What you need to know
- The FASB's new lease accounting standard requires lessees to record an asset and liability on the balance sheet for nearly all leases.
- Identifying embedded leases is important to avoid misstating the balance sheet.
- As a general rule, an embedded lease exists if there is an explicit or implicit identified asset in the contract and the customer controls use of the asset.
- If you identify an embedded lease, you may need to separate the contract into its lease and nonlease components and allocate consideration to each. Then, you need to classify each embedded lease as an operating or finance lease. Reassessment of these conclusions may be required.
- Changing certain contract terms may change the conclusion regarding whether an arrangement contains an embedded lease.
Does your company outsource its manufacturing? Do your supply arrangements bundle services and a device? Does your company rely on suppliers for products? Do you have data center arrangements?
Under the FASB’s new lease accounting guidance, lessees will recognize an asset and liability for nearly all of their leases. This requirement also applies to any leases embedded in other arrangements, like supply contracts, data center agreements, and outsourcing agreements.
While current leasing guidance requires that embedded leases be identified and accounted for separately, most lessees were not always diligent in doing so because typically, they were off-balance-sheet and did not have a material impact on the income statement. But under the new guidance, balance sheet amounts will be misstated if embedded leases are not identified and accounted for appropriately.
The requirement in the new leases standard to identify and account for embedded leases could have a significant impact on companies that rely heavily on outsourcing, data centers, bundled goods and services contracts, or other similar arrangements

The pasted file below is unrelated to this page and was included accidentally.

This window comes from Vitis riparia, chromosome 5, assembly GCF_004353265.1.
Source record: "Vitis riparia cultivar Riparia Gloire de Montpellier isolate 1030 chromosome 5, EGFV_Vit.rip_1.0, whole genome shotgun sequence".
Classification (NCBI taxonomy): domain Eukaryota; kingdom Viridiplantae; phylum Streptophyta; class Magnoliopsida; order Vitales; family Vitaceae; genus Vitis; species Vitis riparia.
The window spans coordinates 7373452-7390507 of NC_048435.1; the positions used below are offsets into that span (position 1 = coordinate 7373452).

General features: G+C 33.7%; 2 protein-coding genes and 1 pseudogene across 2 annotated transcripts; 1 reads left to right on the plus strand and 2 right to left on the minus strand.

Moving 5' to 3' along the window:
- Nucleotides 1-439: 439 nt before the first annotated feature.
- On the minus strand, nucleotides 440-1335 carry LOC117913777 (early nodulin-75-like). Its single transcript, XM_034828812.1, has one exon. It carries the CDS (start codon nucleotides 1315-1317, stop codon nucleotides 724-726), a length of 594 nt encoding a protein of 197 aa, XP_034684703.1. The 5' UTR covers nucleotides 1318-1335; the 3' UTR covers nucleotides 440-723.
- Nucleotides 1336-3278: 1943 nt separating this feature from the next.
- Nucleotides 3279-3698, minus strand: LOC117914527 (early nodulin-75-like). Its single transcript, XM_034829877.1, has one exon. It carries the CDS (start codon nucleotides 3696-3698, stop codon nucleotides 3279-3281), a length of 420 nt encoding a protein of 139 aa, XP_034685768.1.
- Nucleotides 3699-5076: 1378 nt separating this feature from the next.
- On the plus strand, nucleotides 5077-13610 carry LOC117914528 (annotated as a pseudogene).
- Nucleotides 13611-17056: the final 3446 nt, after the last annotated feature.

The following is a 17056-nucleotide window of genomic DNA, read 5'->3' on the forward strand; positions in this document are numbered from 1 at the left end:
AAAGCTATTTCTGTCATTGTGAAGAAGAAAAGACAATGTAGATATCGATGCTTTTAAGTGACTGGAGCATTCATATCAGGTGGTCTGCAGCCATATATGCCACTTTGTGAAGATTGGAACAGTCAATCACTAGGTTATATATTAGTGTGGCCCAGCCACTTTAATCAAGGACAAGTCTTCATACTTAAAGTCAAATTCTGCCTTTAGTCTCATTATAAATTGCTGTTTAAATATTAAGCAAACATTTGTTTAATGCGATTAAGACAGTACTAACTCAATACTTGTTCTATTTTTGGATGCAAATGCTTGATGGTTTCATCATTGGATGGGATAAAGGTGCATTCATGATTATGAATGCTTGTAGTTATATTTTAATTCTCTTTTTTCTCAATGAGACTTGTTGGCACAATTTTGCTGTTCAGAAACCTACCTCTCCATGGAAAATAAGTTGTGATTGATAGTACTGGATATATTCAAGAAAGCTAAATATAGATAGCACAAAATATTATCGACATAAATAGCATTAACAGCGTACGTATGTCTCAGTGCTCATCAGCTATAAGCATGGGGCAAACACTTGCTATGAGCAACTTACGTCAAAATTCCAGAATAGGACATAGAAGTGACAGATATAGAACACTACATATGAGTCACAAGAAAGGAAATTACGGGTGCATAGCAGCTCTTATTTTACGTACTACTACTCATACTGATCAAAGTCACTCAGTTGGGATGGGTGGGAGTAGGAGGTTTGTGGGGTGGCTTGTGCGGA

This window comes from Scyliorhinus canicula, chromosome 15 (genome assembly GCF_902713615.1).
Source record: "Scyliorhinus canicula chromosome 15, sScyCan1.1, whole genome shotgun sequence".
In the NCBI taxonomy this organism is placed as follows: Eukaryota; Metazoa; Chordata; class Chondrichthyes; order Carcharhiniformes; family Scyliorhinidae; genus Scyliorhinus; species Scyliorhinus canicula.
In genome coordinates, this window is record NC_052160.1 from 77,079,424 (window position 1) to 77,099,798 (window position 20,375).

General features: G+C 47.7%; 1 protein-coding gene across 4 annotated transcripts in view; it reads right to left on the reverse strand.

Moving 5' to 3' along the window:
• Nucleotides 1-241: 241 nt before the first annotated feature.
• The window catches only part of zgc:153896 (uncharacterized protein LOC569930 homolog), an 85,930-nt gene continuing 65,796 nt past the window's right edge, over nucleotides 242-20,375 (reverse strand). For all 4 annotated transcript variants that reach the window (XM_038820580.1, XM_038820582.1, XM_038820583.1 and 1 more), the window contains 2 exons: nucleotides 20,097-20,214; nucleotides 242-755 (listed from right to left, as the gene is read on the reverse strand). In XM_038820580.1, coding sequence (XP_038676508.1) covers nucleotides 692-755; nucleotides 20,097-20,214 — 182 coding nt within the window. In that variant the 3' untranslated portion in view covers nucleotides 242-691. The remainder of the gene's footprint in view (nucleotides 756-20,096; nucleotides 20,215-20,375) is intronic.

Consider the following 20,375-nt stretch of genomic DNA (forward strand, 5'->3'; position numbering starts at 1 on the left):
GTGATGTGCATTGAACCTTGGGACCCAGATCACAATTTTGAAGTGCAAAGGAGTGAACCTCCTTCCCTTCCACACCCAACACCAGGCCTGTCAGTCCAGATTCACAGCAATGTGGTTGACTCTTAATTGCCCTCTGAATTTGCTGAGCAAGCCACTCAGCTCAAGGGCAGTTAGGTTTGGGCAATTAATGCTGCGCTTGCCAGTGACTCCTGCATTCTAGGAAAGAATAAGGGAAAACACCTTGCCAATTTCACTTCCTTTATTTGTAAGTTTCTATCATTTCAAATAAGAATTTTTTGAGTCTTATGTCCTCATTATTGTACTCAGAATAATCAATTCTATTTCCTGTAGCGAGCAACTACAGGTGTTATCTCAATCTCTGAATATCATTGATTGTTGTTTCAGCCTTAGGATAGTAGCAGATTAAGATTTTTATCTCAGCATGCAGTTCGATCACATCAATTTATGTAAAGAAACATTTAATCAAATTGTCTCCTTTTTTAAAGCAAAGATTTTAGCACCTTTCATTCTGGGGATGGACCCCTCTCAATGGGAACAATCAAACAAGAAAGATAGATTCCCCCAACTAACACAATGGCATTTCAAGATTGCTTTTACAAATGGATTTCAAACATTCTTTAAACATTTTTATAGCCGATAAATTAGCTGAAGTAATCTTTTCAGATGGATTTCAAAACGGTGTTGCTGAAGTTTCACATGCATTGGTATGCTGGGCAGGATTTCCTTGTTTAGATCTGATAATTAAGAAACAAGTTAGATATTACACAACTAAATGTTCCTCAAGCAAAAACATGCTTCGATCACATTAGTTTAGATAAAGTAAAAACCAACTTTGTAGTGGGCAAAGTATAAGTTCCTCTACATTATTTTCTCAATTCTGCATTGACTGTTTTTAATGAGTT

Identifying an embedded lease
There is judgment involved in assessing if an arrangement contains an embedded lease. The general rule under the new model is that an arrangement contains a lease if (1) there is an explicit or implicit identified asset in the contract, and (2) the customer controls use of the identified asset.
There is an embedded lease - what’s next?
Once you identify an embedded lease, the contract needs to be separated into its lease and nonlease components. A component is an item or activity that transfers goods or services to the lessee. Under the new guidance, items such as property taxes and insurance that the lessee pays to the owner are not separate components because the lessee does not obtain a separate good or service for them. Instead, they will be either included in contract consideration or accounted for separately as incurred depending on their nature.
The next step is to allocate the contract consideration among the identified components based on their relative, observable standalone prices. The standalone prices for the lease versus nonlease components might not be readily apparent, and you may have to get the information from the lessor, or make an estimate if the lessor is not willing to share such information. Finally, each embedded lease component needs to be classified as an operating or finance lease. The classification will determine the specific balance sheet presentation and the expense recognition model (straight-line rent expense for an operating lease and front-loaded expense for a finance lease).
A lessee has the option to combine a nonlease component with the associated lease component and account for the combined component as a lease. This election must be made by class of underlying asset, which means that you will need to group your leases based on the underlying leased asset and apply this option to all leases in that group. When deciding whether to combine the components, you should weigh the impact of having a larger asset and liability on your balance sheet against the complexity involved in accounting for the components separately.
The new guidance adds more circumstances that require reassessment, and if necessary, reallocation and reclassification. The reassessment requirements in the new standard - which go well beyond actual modifications - are a significant change from today. Lessees will need new processes to monitor changes in circumstances that require revisions to lease accounting.
What lessees should consider
How an arrangement is structured can impact whether it contains an embedded lease. For example, contracts that specify particular assets may be accounted for differently than those in which the supplier can substitute the assets. Similarly, different provisions may influence the conclusion regarding whether the lessee controls the use of the asset.
How PwC can help
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